Nphet has ‘abandoned the science’ on Covid spread, claims professor

Nphet has ‘abandoned the science’ on Covid spread, claims professor

A health expert has claimed the National Public Health Emergency Team (Nphet) has “abandoned the science” regarding the spread of Covid-19.

Anthony Staines, a professor of health systems at Dublin City University, criticised what he said was a lack of action on ventilation, air filtration and contact tracing in schools.

Earlier this week, senior Nphet officials said Hepa air filters have no role in preventing infections in classrooms, and restated their belief that current high rates of infection among schoolchildren are the result of wider trends in the community rather than in-class transmission.

A new milestone was reached this weekend, with 100,000 children under the age of 15 infected with the virus to date. Half of these cases were reported in the past 12 weeks.


Prof Staines said a failure to provide Hepa air filters in classrooms and a lack of contact tracing have contributed to the current infection rate.

“What they have in common is they’ve all been rejected in various ways by Nphet,” he told Newstalk radio.

“We’ve seen that antigen testing has been brought in over the objections of Nphet, who have described it as ‘snake oil,’ and have seemed concerned that it might be abused in some way, and this general approach to disease control is getting us to where we are now.”

Prof Staines said that teachers are currently being tasked with a contact tracing role in schools that is more suited to public health officials.


“There’s no mention at all, for example, of reintroducing contact tracing in schools. At the moment, that’s being done by headteachers which seems a little unfair, it’s more obviously a role for public health," he said.

“But public health is neither allowed nor resourced to carry out contact tracing on the scale that’s required. All of this really suggests the Government’s view is narrow, and it suggests the Government’s view precisely reflects the public statements that Nphet have made.”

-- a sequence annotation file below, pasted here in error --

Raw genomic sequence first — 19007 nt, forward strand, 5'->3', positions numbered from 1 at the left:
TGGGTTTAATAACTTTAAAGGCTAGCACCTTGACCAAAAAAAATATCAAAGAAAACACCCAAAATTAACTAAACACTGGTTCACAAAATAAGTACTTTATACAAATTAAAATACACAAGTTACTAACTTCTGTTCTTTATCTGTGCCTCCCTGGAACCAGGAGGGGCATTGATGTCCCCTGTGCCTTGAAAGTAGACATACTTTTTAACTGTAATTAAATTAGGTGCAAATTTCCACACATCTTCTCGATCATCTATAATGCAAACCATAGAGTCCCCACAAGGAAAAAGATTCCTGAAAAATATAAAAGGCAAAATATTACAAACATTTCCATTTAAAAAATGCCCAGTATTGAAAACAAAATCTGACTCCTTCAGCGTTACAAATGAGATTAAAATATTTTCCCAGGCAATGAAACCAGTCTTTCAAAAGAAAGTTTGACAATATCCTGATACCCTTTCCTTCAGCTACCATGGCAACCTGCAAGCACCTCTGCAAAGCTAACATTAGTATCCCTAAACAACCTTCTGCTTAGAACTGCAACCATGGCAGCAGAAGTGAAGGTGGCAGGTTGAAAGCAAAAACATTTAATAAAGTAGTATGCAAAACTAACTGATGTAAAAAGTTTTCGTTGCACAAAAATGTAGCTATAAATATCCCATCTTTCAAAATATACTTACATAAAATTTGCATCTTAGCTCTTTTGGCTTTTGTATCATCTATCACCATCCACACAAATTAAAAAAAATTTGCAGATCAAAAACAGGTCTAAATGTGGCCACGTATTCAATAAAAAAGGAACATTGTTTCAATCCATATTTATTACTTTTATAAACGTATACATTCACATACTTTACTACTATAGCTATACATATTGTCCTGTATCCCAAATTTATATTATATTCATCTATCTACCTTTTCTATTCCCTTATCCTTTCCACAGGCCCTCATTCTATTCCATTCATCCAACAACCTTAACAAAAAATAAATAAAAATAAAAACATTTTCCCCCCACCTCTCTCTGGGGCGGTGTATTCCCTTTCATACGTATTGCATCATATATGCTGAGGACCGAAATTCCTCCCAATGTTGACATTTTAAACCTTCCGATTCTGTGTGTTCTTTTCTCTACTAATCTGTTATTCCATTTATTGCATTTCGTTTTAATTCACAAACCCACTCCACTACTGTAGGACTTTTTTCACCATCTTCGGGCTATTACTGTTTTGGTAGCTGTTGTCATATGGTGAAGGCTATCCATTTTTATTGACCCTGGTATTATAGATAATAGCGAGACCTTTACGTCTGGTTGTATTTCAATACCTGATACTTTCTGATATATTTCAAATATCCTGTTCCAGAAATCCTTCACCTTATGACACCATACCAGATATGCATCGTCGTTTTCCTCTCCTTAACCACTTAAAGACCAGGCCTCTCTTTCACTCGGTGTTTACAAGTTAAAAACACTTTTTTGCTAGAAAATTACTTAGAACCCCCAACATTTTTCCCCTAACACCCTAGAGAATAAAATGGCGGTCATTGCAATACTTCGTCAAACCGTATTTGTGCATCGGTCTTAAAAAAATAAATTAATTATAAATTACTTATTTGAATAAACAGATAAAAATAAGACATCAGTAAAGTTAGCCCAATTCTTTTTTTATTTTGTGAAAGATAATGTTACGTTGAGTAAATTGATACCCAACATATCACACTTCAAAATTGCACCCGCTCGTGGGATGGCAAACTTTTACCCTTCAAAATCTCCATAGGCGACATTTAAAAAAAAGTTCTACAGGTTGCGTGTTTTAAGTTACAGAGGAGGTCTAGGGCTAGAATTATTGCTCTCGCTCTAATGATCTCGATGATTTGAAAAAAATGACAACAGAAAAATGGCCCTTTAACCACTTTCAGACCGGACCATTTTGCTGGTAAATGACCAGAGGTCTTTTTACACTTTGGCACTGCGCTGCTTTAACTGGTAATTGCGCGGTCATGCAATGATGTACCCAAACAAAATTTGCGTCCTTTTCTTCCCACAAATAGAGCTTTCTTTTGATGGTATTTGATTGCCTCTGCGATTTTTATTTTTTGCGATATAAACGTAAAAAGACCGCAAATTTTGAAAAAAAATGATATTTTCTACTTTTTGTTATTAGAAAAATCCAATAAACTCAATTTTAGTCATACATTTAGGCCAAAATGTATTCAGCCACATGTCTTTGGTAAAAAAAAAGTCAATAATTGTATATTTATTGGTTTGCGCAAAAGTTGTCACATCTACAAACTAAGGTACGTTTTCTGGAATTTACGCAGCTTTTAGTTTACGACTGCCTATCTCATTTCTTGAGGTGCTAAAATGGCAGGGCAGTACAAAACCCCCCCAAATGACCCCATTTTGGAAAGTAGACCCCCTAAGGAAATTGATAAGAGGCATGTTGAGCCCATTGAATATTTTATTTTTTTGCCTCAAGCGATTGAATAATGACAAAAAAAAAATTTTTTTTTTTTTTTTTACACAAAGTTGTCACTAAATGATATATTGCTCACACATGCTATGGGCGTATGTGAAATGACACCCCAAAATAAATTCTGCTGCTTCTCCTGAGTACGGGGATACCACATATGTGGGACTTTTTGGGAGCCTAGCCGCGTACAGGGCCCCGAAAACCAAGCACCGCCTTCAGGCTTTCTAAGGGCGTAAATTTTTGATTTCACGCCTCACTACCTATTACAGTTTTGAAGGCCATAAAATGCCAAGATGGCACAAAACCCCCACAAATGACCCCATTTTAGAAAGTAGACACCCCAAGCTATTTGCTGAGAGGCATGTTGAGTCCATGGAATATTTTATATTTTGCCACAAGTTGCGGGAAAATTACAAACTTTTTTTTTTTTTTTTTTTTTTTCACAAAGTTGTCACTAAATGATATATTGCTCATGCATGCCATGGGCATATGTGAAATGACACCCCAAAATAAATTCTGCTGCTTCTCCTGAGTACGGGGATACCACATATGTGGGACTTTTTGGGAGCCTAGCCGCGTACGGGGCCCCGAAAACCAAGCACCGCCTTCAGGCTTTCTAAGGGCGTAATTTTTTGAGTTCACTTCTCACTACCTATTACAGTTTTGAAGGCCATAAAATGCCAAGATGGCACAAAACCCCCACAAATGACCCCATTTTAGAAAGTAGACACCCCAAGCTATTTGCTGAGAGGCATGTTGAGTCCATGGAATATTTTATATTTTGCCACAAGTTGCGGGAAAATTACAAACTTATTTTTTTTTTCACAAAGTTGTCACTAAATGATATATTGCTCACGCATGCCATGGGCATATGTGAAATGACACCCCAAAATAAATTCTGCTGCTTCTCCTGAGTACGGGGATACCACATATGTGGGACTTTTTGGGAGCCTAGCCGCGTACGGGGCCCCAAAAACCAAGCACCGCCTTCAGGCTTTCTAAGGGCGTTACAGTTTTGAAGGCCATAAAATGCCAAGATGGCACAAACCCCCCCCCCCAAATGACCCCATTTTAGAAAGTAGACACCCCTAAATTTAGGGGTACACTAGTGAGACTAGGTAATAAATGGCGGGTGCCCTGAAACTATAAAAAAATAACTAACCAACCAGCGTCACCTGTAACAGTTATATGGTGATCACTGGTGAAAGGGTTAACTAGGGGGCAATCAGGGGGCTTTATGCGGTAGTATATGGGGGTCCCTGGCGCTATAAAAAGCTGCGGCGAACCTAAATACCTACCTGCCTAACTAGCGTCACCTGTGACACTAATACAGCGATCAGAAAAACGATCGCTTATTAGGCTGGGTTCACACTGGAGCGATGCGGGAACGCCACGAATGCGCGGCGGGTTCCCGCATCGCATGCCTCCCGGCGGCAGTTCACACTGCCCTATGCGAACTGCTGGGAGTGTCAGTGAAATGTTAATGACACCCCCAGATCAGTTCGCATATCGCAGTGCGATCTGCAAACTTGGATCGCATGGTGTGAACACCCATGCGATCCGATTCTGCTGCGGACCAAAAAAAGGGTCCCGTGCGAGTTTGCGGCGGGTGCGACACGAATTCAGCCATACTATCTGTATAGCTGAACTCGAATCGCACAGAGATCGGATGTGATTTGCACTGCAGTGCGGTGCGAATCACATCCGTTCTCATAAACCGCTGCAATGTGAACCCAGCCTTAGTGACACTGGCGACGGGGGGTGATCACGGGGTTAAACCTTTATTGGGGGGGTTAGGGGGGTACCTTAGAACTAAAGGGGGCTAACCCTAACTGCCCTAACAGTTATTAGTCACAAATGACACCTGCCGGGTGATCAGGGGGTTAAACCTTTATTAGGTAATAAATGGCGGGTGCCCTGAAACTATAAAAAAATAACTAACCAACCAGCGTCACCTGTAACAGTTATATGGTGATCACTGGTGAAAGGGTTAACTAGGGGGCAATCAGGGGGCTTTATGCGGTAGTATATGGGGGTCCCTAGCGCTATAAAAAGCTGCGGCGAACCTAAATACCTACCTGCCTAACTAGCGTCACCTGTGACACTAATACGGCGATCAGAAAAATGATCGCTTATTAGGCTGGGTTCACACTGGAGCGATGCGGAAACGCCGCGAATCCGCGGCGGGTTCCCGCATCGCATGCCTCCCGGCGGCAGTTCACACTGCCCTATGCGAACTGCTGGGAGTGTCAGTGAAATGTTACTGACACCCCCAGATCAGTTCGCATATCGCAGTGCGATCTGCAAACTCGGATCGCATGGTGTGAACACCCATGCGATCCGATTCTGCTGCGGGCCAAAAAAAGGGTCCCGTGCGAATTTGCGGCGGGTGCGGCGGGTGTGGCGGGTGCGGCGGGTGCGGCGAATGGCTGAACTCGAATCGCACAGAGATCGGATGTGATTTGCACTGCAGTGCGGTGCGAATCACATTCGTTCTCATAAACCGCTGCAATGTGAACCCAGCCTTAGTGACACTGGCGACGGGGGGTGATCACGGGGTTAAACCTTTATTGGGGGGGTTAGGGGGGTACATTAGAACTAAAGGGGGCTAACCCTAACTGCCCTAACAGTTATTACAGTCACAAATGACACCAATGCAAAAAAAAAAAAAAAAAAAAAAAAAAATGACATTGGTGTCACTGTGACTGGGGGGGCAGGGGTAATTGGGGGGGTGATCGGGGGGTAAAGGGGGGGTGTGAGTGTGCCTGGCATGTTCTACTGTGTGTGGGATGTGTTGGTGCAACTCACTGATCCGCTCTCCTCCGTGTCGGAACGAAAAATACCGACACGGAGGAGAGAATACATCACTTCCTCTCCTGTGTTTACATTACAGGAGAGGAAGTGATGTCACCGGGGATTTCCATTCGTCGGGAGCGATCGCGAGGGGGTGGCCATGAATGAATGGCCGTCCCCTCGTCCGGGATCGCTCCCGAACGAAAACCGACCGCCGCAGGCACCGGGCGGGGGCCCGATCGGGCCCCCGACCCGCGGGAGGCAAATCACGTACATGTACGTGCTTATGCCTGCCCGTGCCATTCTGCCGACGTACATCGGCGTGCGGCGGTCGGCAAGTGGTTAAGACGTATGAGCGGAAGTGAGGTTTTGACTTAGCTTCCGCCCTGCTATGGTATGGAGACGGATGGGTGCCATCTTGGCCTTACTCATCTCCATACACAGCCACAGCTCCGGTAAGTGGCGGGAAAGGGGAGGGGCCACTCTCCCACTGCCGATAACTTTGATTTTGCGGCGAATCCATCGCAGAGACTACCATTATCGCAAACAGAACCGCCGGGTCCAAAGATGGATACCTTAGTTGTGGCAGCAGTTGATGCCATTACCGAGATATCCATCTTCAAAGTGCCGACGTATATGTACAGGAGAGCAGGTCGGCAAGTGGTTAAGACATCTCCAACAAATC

Nphet statements

At a Nphet briefing on Wednesday, deputy chief medical officer Dr Ronan Glynn said the major factor driving the rise in cases among younger schoolchildren remains socialisation outside the school setting.

This was not surprising given this age group is not vaccinated in a society that is almost entirely open, he said.


He said a whole range of mitigation measures should be in place in education but that didn’t mean “windows have to be kept open all the time”.

Prof Philip Nolan also said the high incidence in 5 to 12-year-olds was the result of earlier high incidence in 18 to 30-year-olds and other adults. “We first of all see it in the older community and then we see it in children.”

Hepa filters have an application in small spaces with a known source of infection, such as hospitals, he said. They must be placed near the source, he added.

“They are not useful in the far corner of a room with 20 to 30 people, where you don’t know the source of infection. You’re better off paying attention to mitigating measures that prevent close-range transmission,” he said.

Prof Nolan said a typical classroom is “quite big”, at least 150 cubic metres, or up to six times the size of a normal room.

It comes as a further 5,622 cases of Covid-19 were confirmed in the State on Saturday. The number of Covid patients in hospital fell to 487, the lowest level in almost four weeks.

The Government on Friday announced its most wide-ranging introduction of new restrictions this year after “stark” warnings from Nphet to take immediate action in the face of potential threat from the Omicron variant.

From Tuesday until at least January 9th, indoor hospitality will be limited to parties of up to six adults per table, while nightclubs will be closed and indoor events limited to half a venue’s capacity.

Advice has been issued that households should not host more than three other households in their home, while the use of the vaccine pass is to be extended to gyms and hotel bars and restaurants.